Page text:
Hang tight. Patiently wait. Pray God will work. Watch out the window. Keep the door open. Accept them when they do finally walk through. Reassure them you love them. Keep the lines of communication open. If they make things right, start new. Remember we are all imperfect and forgiveness should be immediate when asked for. Hope. Always hope.

SUGGESTIONS:

  1. Buy the book Boundaries by Townsend. Learn to set boundaries that set you free of the pain.
  2. Join the Mom of Many mailing list and be invited to our exclusive M.O.M.s Facebook group where we chat every day about mom stuff. If you need support, a strong shoulder or a listening ear – M.O.M. is here.

Have you ever been hurt by your kids? What did you do about it? Leave a comment and tell us about it.

 

Val @ Mom of Many

Parenting Tips {Mom of Many}

Categories
Adoption Family Parenting tips

Do you have a saboteur? When Kids Enjoy Trouble – Parenting Tip #31

Definition of SABOTAGE

1: destruction of an employer’s property (as tools or materials) or the hindering of manufacturing by discontented workers
2: destructive or obstructive action carried on by a civilian or enemy agent to hinder a nation’s war effort
3a: an act or process tending to hamper or hurt   b: deliberate subversion

 

Sound familiar? Do you have a saboteur in the house?

This is a very specific issue. A saboteur isn’t the child who is just struggling – it’s for the child who is deliberately choosing to inflict pain or daring his parents in a “see if I care” sort of way.

It can be very discouraging to a mom when a child seems to enjoy trouble, does the opposite of what they are told and repeats the cycle of disobedience in a way that makes you suspect they are purposely trying to hurt the family.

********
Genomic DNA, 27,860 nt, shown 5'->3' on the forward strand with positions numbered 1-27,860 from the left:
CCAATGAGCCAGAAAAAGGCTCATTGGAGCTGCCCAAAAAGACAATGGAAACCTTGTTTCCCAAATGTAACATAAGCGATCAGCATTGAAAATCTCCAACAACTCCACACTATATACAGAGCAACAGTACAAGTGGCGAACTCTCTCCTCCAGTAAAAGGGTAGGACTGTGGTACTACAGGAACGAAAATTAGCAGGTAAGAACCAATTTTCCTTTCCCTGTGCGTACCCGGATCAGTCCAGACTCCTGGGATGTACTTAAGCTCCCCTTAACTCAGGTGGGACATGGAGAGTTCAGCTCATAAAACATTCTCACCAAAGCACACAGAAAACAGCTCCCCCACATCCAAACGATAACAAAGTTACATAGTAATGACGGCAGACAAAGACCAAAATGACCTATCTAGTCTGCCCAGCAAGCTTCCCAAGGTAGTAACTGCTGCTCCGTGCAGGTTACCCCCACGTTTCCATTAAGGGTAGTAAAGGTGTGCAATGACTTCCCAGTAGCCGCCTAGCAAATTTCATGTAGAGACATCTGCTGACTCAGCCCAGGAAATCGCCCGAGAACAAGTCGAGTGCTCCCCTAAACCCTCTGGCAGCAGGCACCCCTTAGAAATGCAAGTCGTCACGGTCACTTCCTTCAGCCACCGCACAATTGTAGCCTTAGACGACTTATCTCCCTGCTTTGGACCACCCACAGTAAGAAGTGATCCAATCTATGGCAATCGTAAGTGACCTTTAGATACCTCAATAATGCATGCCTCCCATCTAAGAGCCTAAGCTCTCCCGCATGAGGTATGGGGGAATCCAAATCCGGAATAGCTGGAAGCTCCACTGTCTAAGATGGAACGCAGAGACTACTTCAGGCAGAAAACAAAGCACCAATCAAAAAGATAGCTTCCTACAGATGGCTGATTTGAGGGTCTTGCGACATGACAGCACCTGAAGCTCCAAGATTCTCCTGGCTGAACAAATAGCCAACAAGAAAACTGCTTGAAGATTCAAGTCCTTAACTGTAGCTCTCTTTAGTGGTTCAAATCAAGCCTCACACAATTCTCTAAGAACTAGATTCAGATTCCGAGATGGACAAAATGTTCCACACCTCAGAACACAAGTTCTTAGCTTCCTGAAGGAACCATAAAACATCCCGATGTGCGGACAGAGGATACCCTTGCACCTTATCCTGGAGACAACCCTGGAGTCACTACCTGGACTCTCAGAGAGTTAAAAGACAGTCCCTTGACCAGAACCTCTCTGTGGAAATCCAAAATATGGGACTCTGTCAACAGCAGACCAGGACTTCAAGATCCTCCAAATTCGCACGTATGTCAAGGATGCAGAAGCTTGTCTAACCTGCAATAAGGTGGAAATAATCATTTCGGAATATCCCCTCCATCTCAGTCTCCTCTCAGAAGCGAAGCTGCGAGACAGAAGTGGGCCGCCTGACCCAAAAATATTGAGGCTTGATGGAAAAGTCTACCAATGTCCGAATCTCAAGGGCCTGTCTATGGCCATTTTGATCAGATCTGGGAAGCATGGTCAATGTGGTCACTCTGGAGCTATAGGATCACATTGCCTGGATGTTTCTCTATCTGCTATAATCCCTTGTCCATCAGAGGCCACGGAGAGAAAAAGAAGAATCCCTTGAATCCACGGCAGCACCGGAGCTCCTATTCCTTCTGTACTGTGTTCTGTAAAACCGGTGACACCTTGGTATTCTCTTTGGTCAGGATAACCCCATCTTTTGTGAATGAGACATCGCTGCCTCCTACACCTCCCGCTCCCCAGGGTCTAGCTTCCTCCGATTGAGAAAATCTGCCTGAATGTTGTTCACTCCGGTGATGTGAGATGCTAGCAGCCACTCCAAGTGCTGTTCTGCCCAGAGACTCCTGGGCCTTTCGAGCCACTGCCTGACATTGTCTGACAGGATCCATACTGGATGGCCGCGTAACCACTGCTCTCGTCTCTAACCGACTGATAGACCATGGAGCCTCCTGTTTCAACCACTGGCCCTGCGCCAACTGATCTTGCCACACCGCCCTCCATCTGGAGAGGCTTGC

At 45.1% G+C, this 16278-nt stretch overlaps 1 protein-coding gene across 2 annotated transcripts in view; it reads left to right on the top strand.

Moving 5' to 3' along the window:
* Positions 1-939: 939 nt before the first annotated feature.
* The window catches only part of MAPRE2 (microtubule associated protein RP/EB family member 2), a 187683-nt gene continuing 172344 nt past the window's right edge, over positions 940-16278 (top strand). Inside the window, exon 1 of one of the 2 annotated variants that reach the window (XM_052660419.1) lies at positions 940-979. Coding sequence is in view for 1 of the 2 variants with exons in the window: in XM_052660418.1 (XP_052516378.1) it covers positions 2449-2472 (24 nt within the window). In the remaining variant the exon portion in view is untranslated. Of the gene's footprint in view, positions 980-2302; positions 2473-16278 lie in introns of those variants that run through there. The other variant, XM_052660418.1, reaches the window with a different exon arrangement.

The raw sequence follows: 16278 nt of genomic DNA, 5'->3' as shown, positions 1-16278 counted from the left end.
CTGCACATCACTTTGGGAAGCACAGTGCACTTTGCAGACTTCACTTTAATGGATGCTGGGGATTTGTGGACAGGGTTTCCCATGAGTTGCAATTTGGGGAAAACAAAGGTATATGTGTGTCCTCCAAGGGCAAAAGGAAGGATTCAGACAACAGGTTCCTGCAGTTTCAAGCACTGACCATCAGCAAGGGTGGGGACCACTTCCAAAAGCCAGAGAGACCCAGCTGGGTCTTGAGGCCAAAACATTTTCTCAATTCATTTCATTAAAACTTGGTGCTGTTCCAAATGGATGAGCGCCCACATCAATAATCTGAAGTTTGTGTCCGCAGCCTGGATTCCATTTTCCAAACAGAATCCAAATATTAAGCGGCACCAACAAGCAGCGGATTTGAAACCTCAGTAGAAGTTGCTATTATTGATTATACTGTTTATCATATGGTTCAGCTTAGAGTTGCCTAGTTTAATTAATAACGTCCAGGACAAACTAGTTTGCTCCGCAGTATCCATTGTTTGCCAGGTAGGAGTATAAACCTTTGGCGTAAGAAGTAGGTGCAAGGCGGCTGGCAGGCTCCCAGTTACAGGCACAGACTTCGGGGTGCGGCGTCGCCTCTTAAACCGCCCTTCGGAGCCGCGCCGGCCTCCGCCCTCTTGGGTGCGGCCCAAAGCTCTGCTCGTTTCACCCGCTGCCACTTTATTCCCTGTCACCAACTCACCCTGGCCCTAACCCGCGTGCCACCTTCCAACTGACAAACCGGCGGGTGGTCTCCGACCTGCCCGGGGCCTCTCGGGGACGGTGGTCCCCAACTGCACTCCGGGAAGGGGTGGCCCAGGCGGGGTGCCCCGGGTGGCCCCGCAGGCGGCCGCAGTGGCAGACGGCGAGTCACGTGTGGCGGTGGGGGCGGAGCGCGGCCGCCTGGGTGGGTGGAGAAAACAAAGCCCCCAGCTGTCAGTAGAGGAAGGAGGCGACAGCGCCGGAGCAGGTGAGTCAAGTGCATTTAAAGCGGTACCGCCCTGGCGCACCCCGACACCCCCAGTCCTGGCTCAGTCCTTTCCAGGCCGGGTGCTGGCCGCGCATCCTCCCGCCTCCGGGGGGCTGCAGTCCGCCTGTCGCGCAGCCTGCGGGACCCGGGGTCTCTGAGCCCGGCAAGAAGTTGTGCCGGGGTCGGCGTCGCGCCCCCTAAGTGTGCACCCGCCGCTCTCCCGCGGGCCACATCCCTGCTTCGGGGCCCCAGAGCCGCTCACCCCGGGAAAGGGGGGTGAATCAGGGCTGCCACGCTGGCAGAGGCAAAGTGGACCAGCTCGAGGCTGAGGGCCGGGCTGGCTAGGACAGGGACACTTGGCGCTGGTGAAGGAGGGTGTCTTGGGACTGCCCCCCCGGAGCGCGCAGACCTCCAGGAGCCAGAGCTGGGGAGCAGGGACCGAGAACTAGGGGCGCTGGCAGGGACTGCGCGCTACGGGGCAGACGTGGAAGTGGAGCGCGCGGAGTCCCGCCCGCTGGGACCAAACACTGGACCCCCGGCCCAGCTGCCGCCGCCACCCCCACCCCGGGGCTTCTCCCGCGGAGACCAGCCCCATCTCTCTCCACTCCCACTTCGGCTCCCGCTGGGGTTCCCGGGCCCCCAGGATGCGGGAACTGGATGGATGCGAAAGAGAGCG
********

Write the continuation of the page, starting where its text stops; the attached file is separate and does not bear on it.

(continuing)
Hopefully they aren’t plotting a planning their own or your destruction (though some of mine tried).

Often this type of behavior is a response to some sort of painful memory or behavioral pattern established from trauma in the past. Self destructive behavior can affect the entire family. They often realize they are doing it – some want to quit but aren’t sure how and others enjoy inflicting pain because they think it makes them feel better – a sort of whacked, “pain loves company” mental state.

One of our kids was sure he would eventually be abandoned or kicked out so he set up scenarios where he would do something that he thought would ensure it or he would decide on his own that he was leaving. Even when we sat down and explored his options (running away meant no home, no food, no family and staying and working out problems meant family support, warm tasty meals, a warm bed, etc.) he still chose to run.

Of course we would veto such decisions but couldn’t always keep a close enough eye on him that he couldn’t slip out. We always got him to come back but eventually moved him into a children’s home. That’s a long story and I won’t go into that now. Just realize that sometimes reason doesn’t work.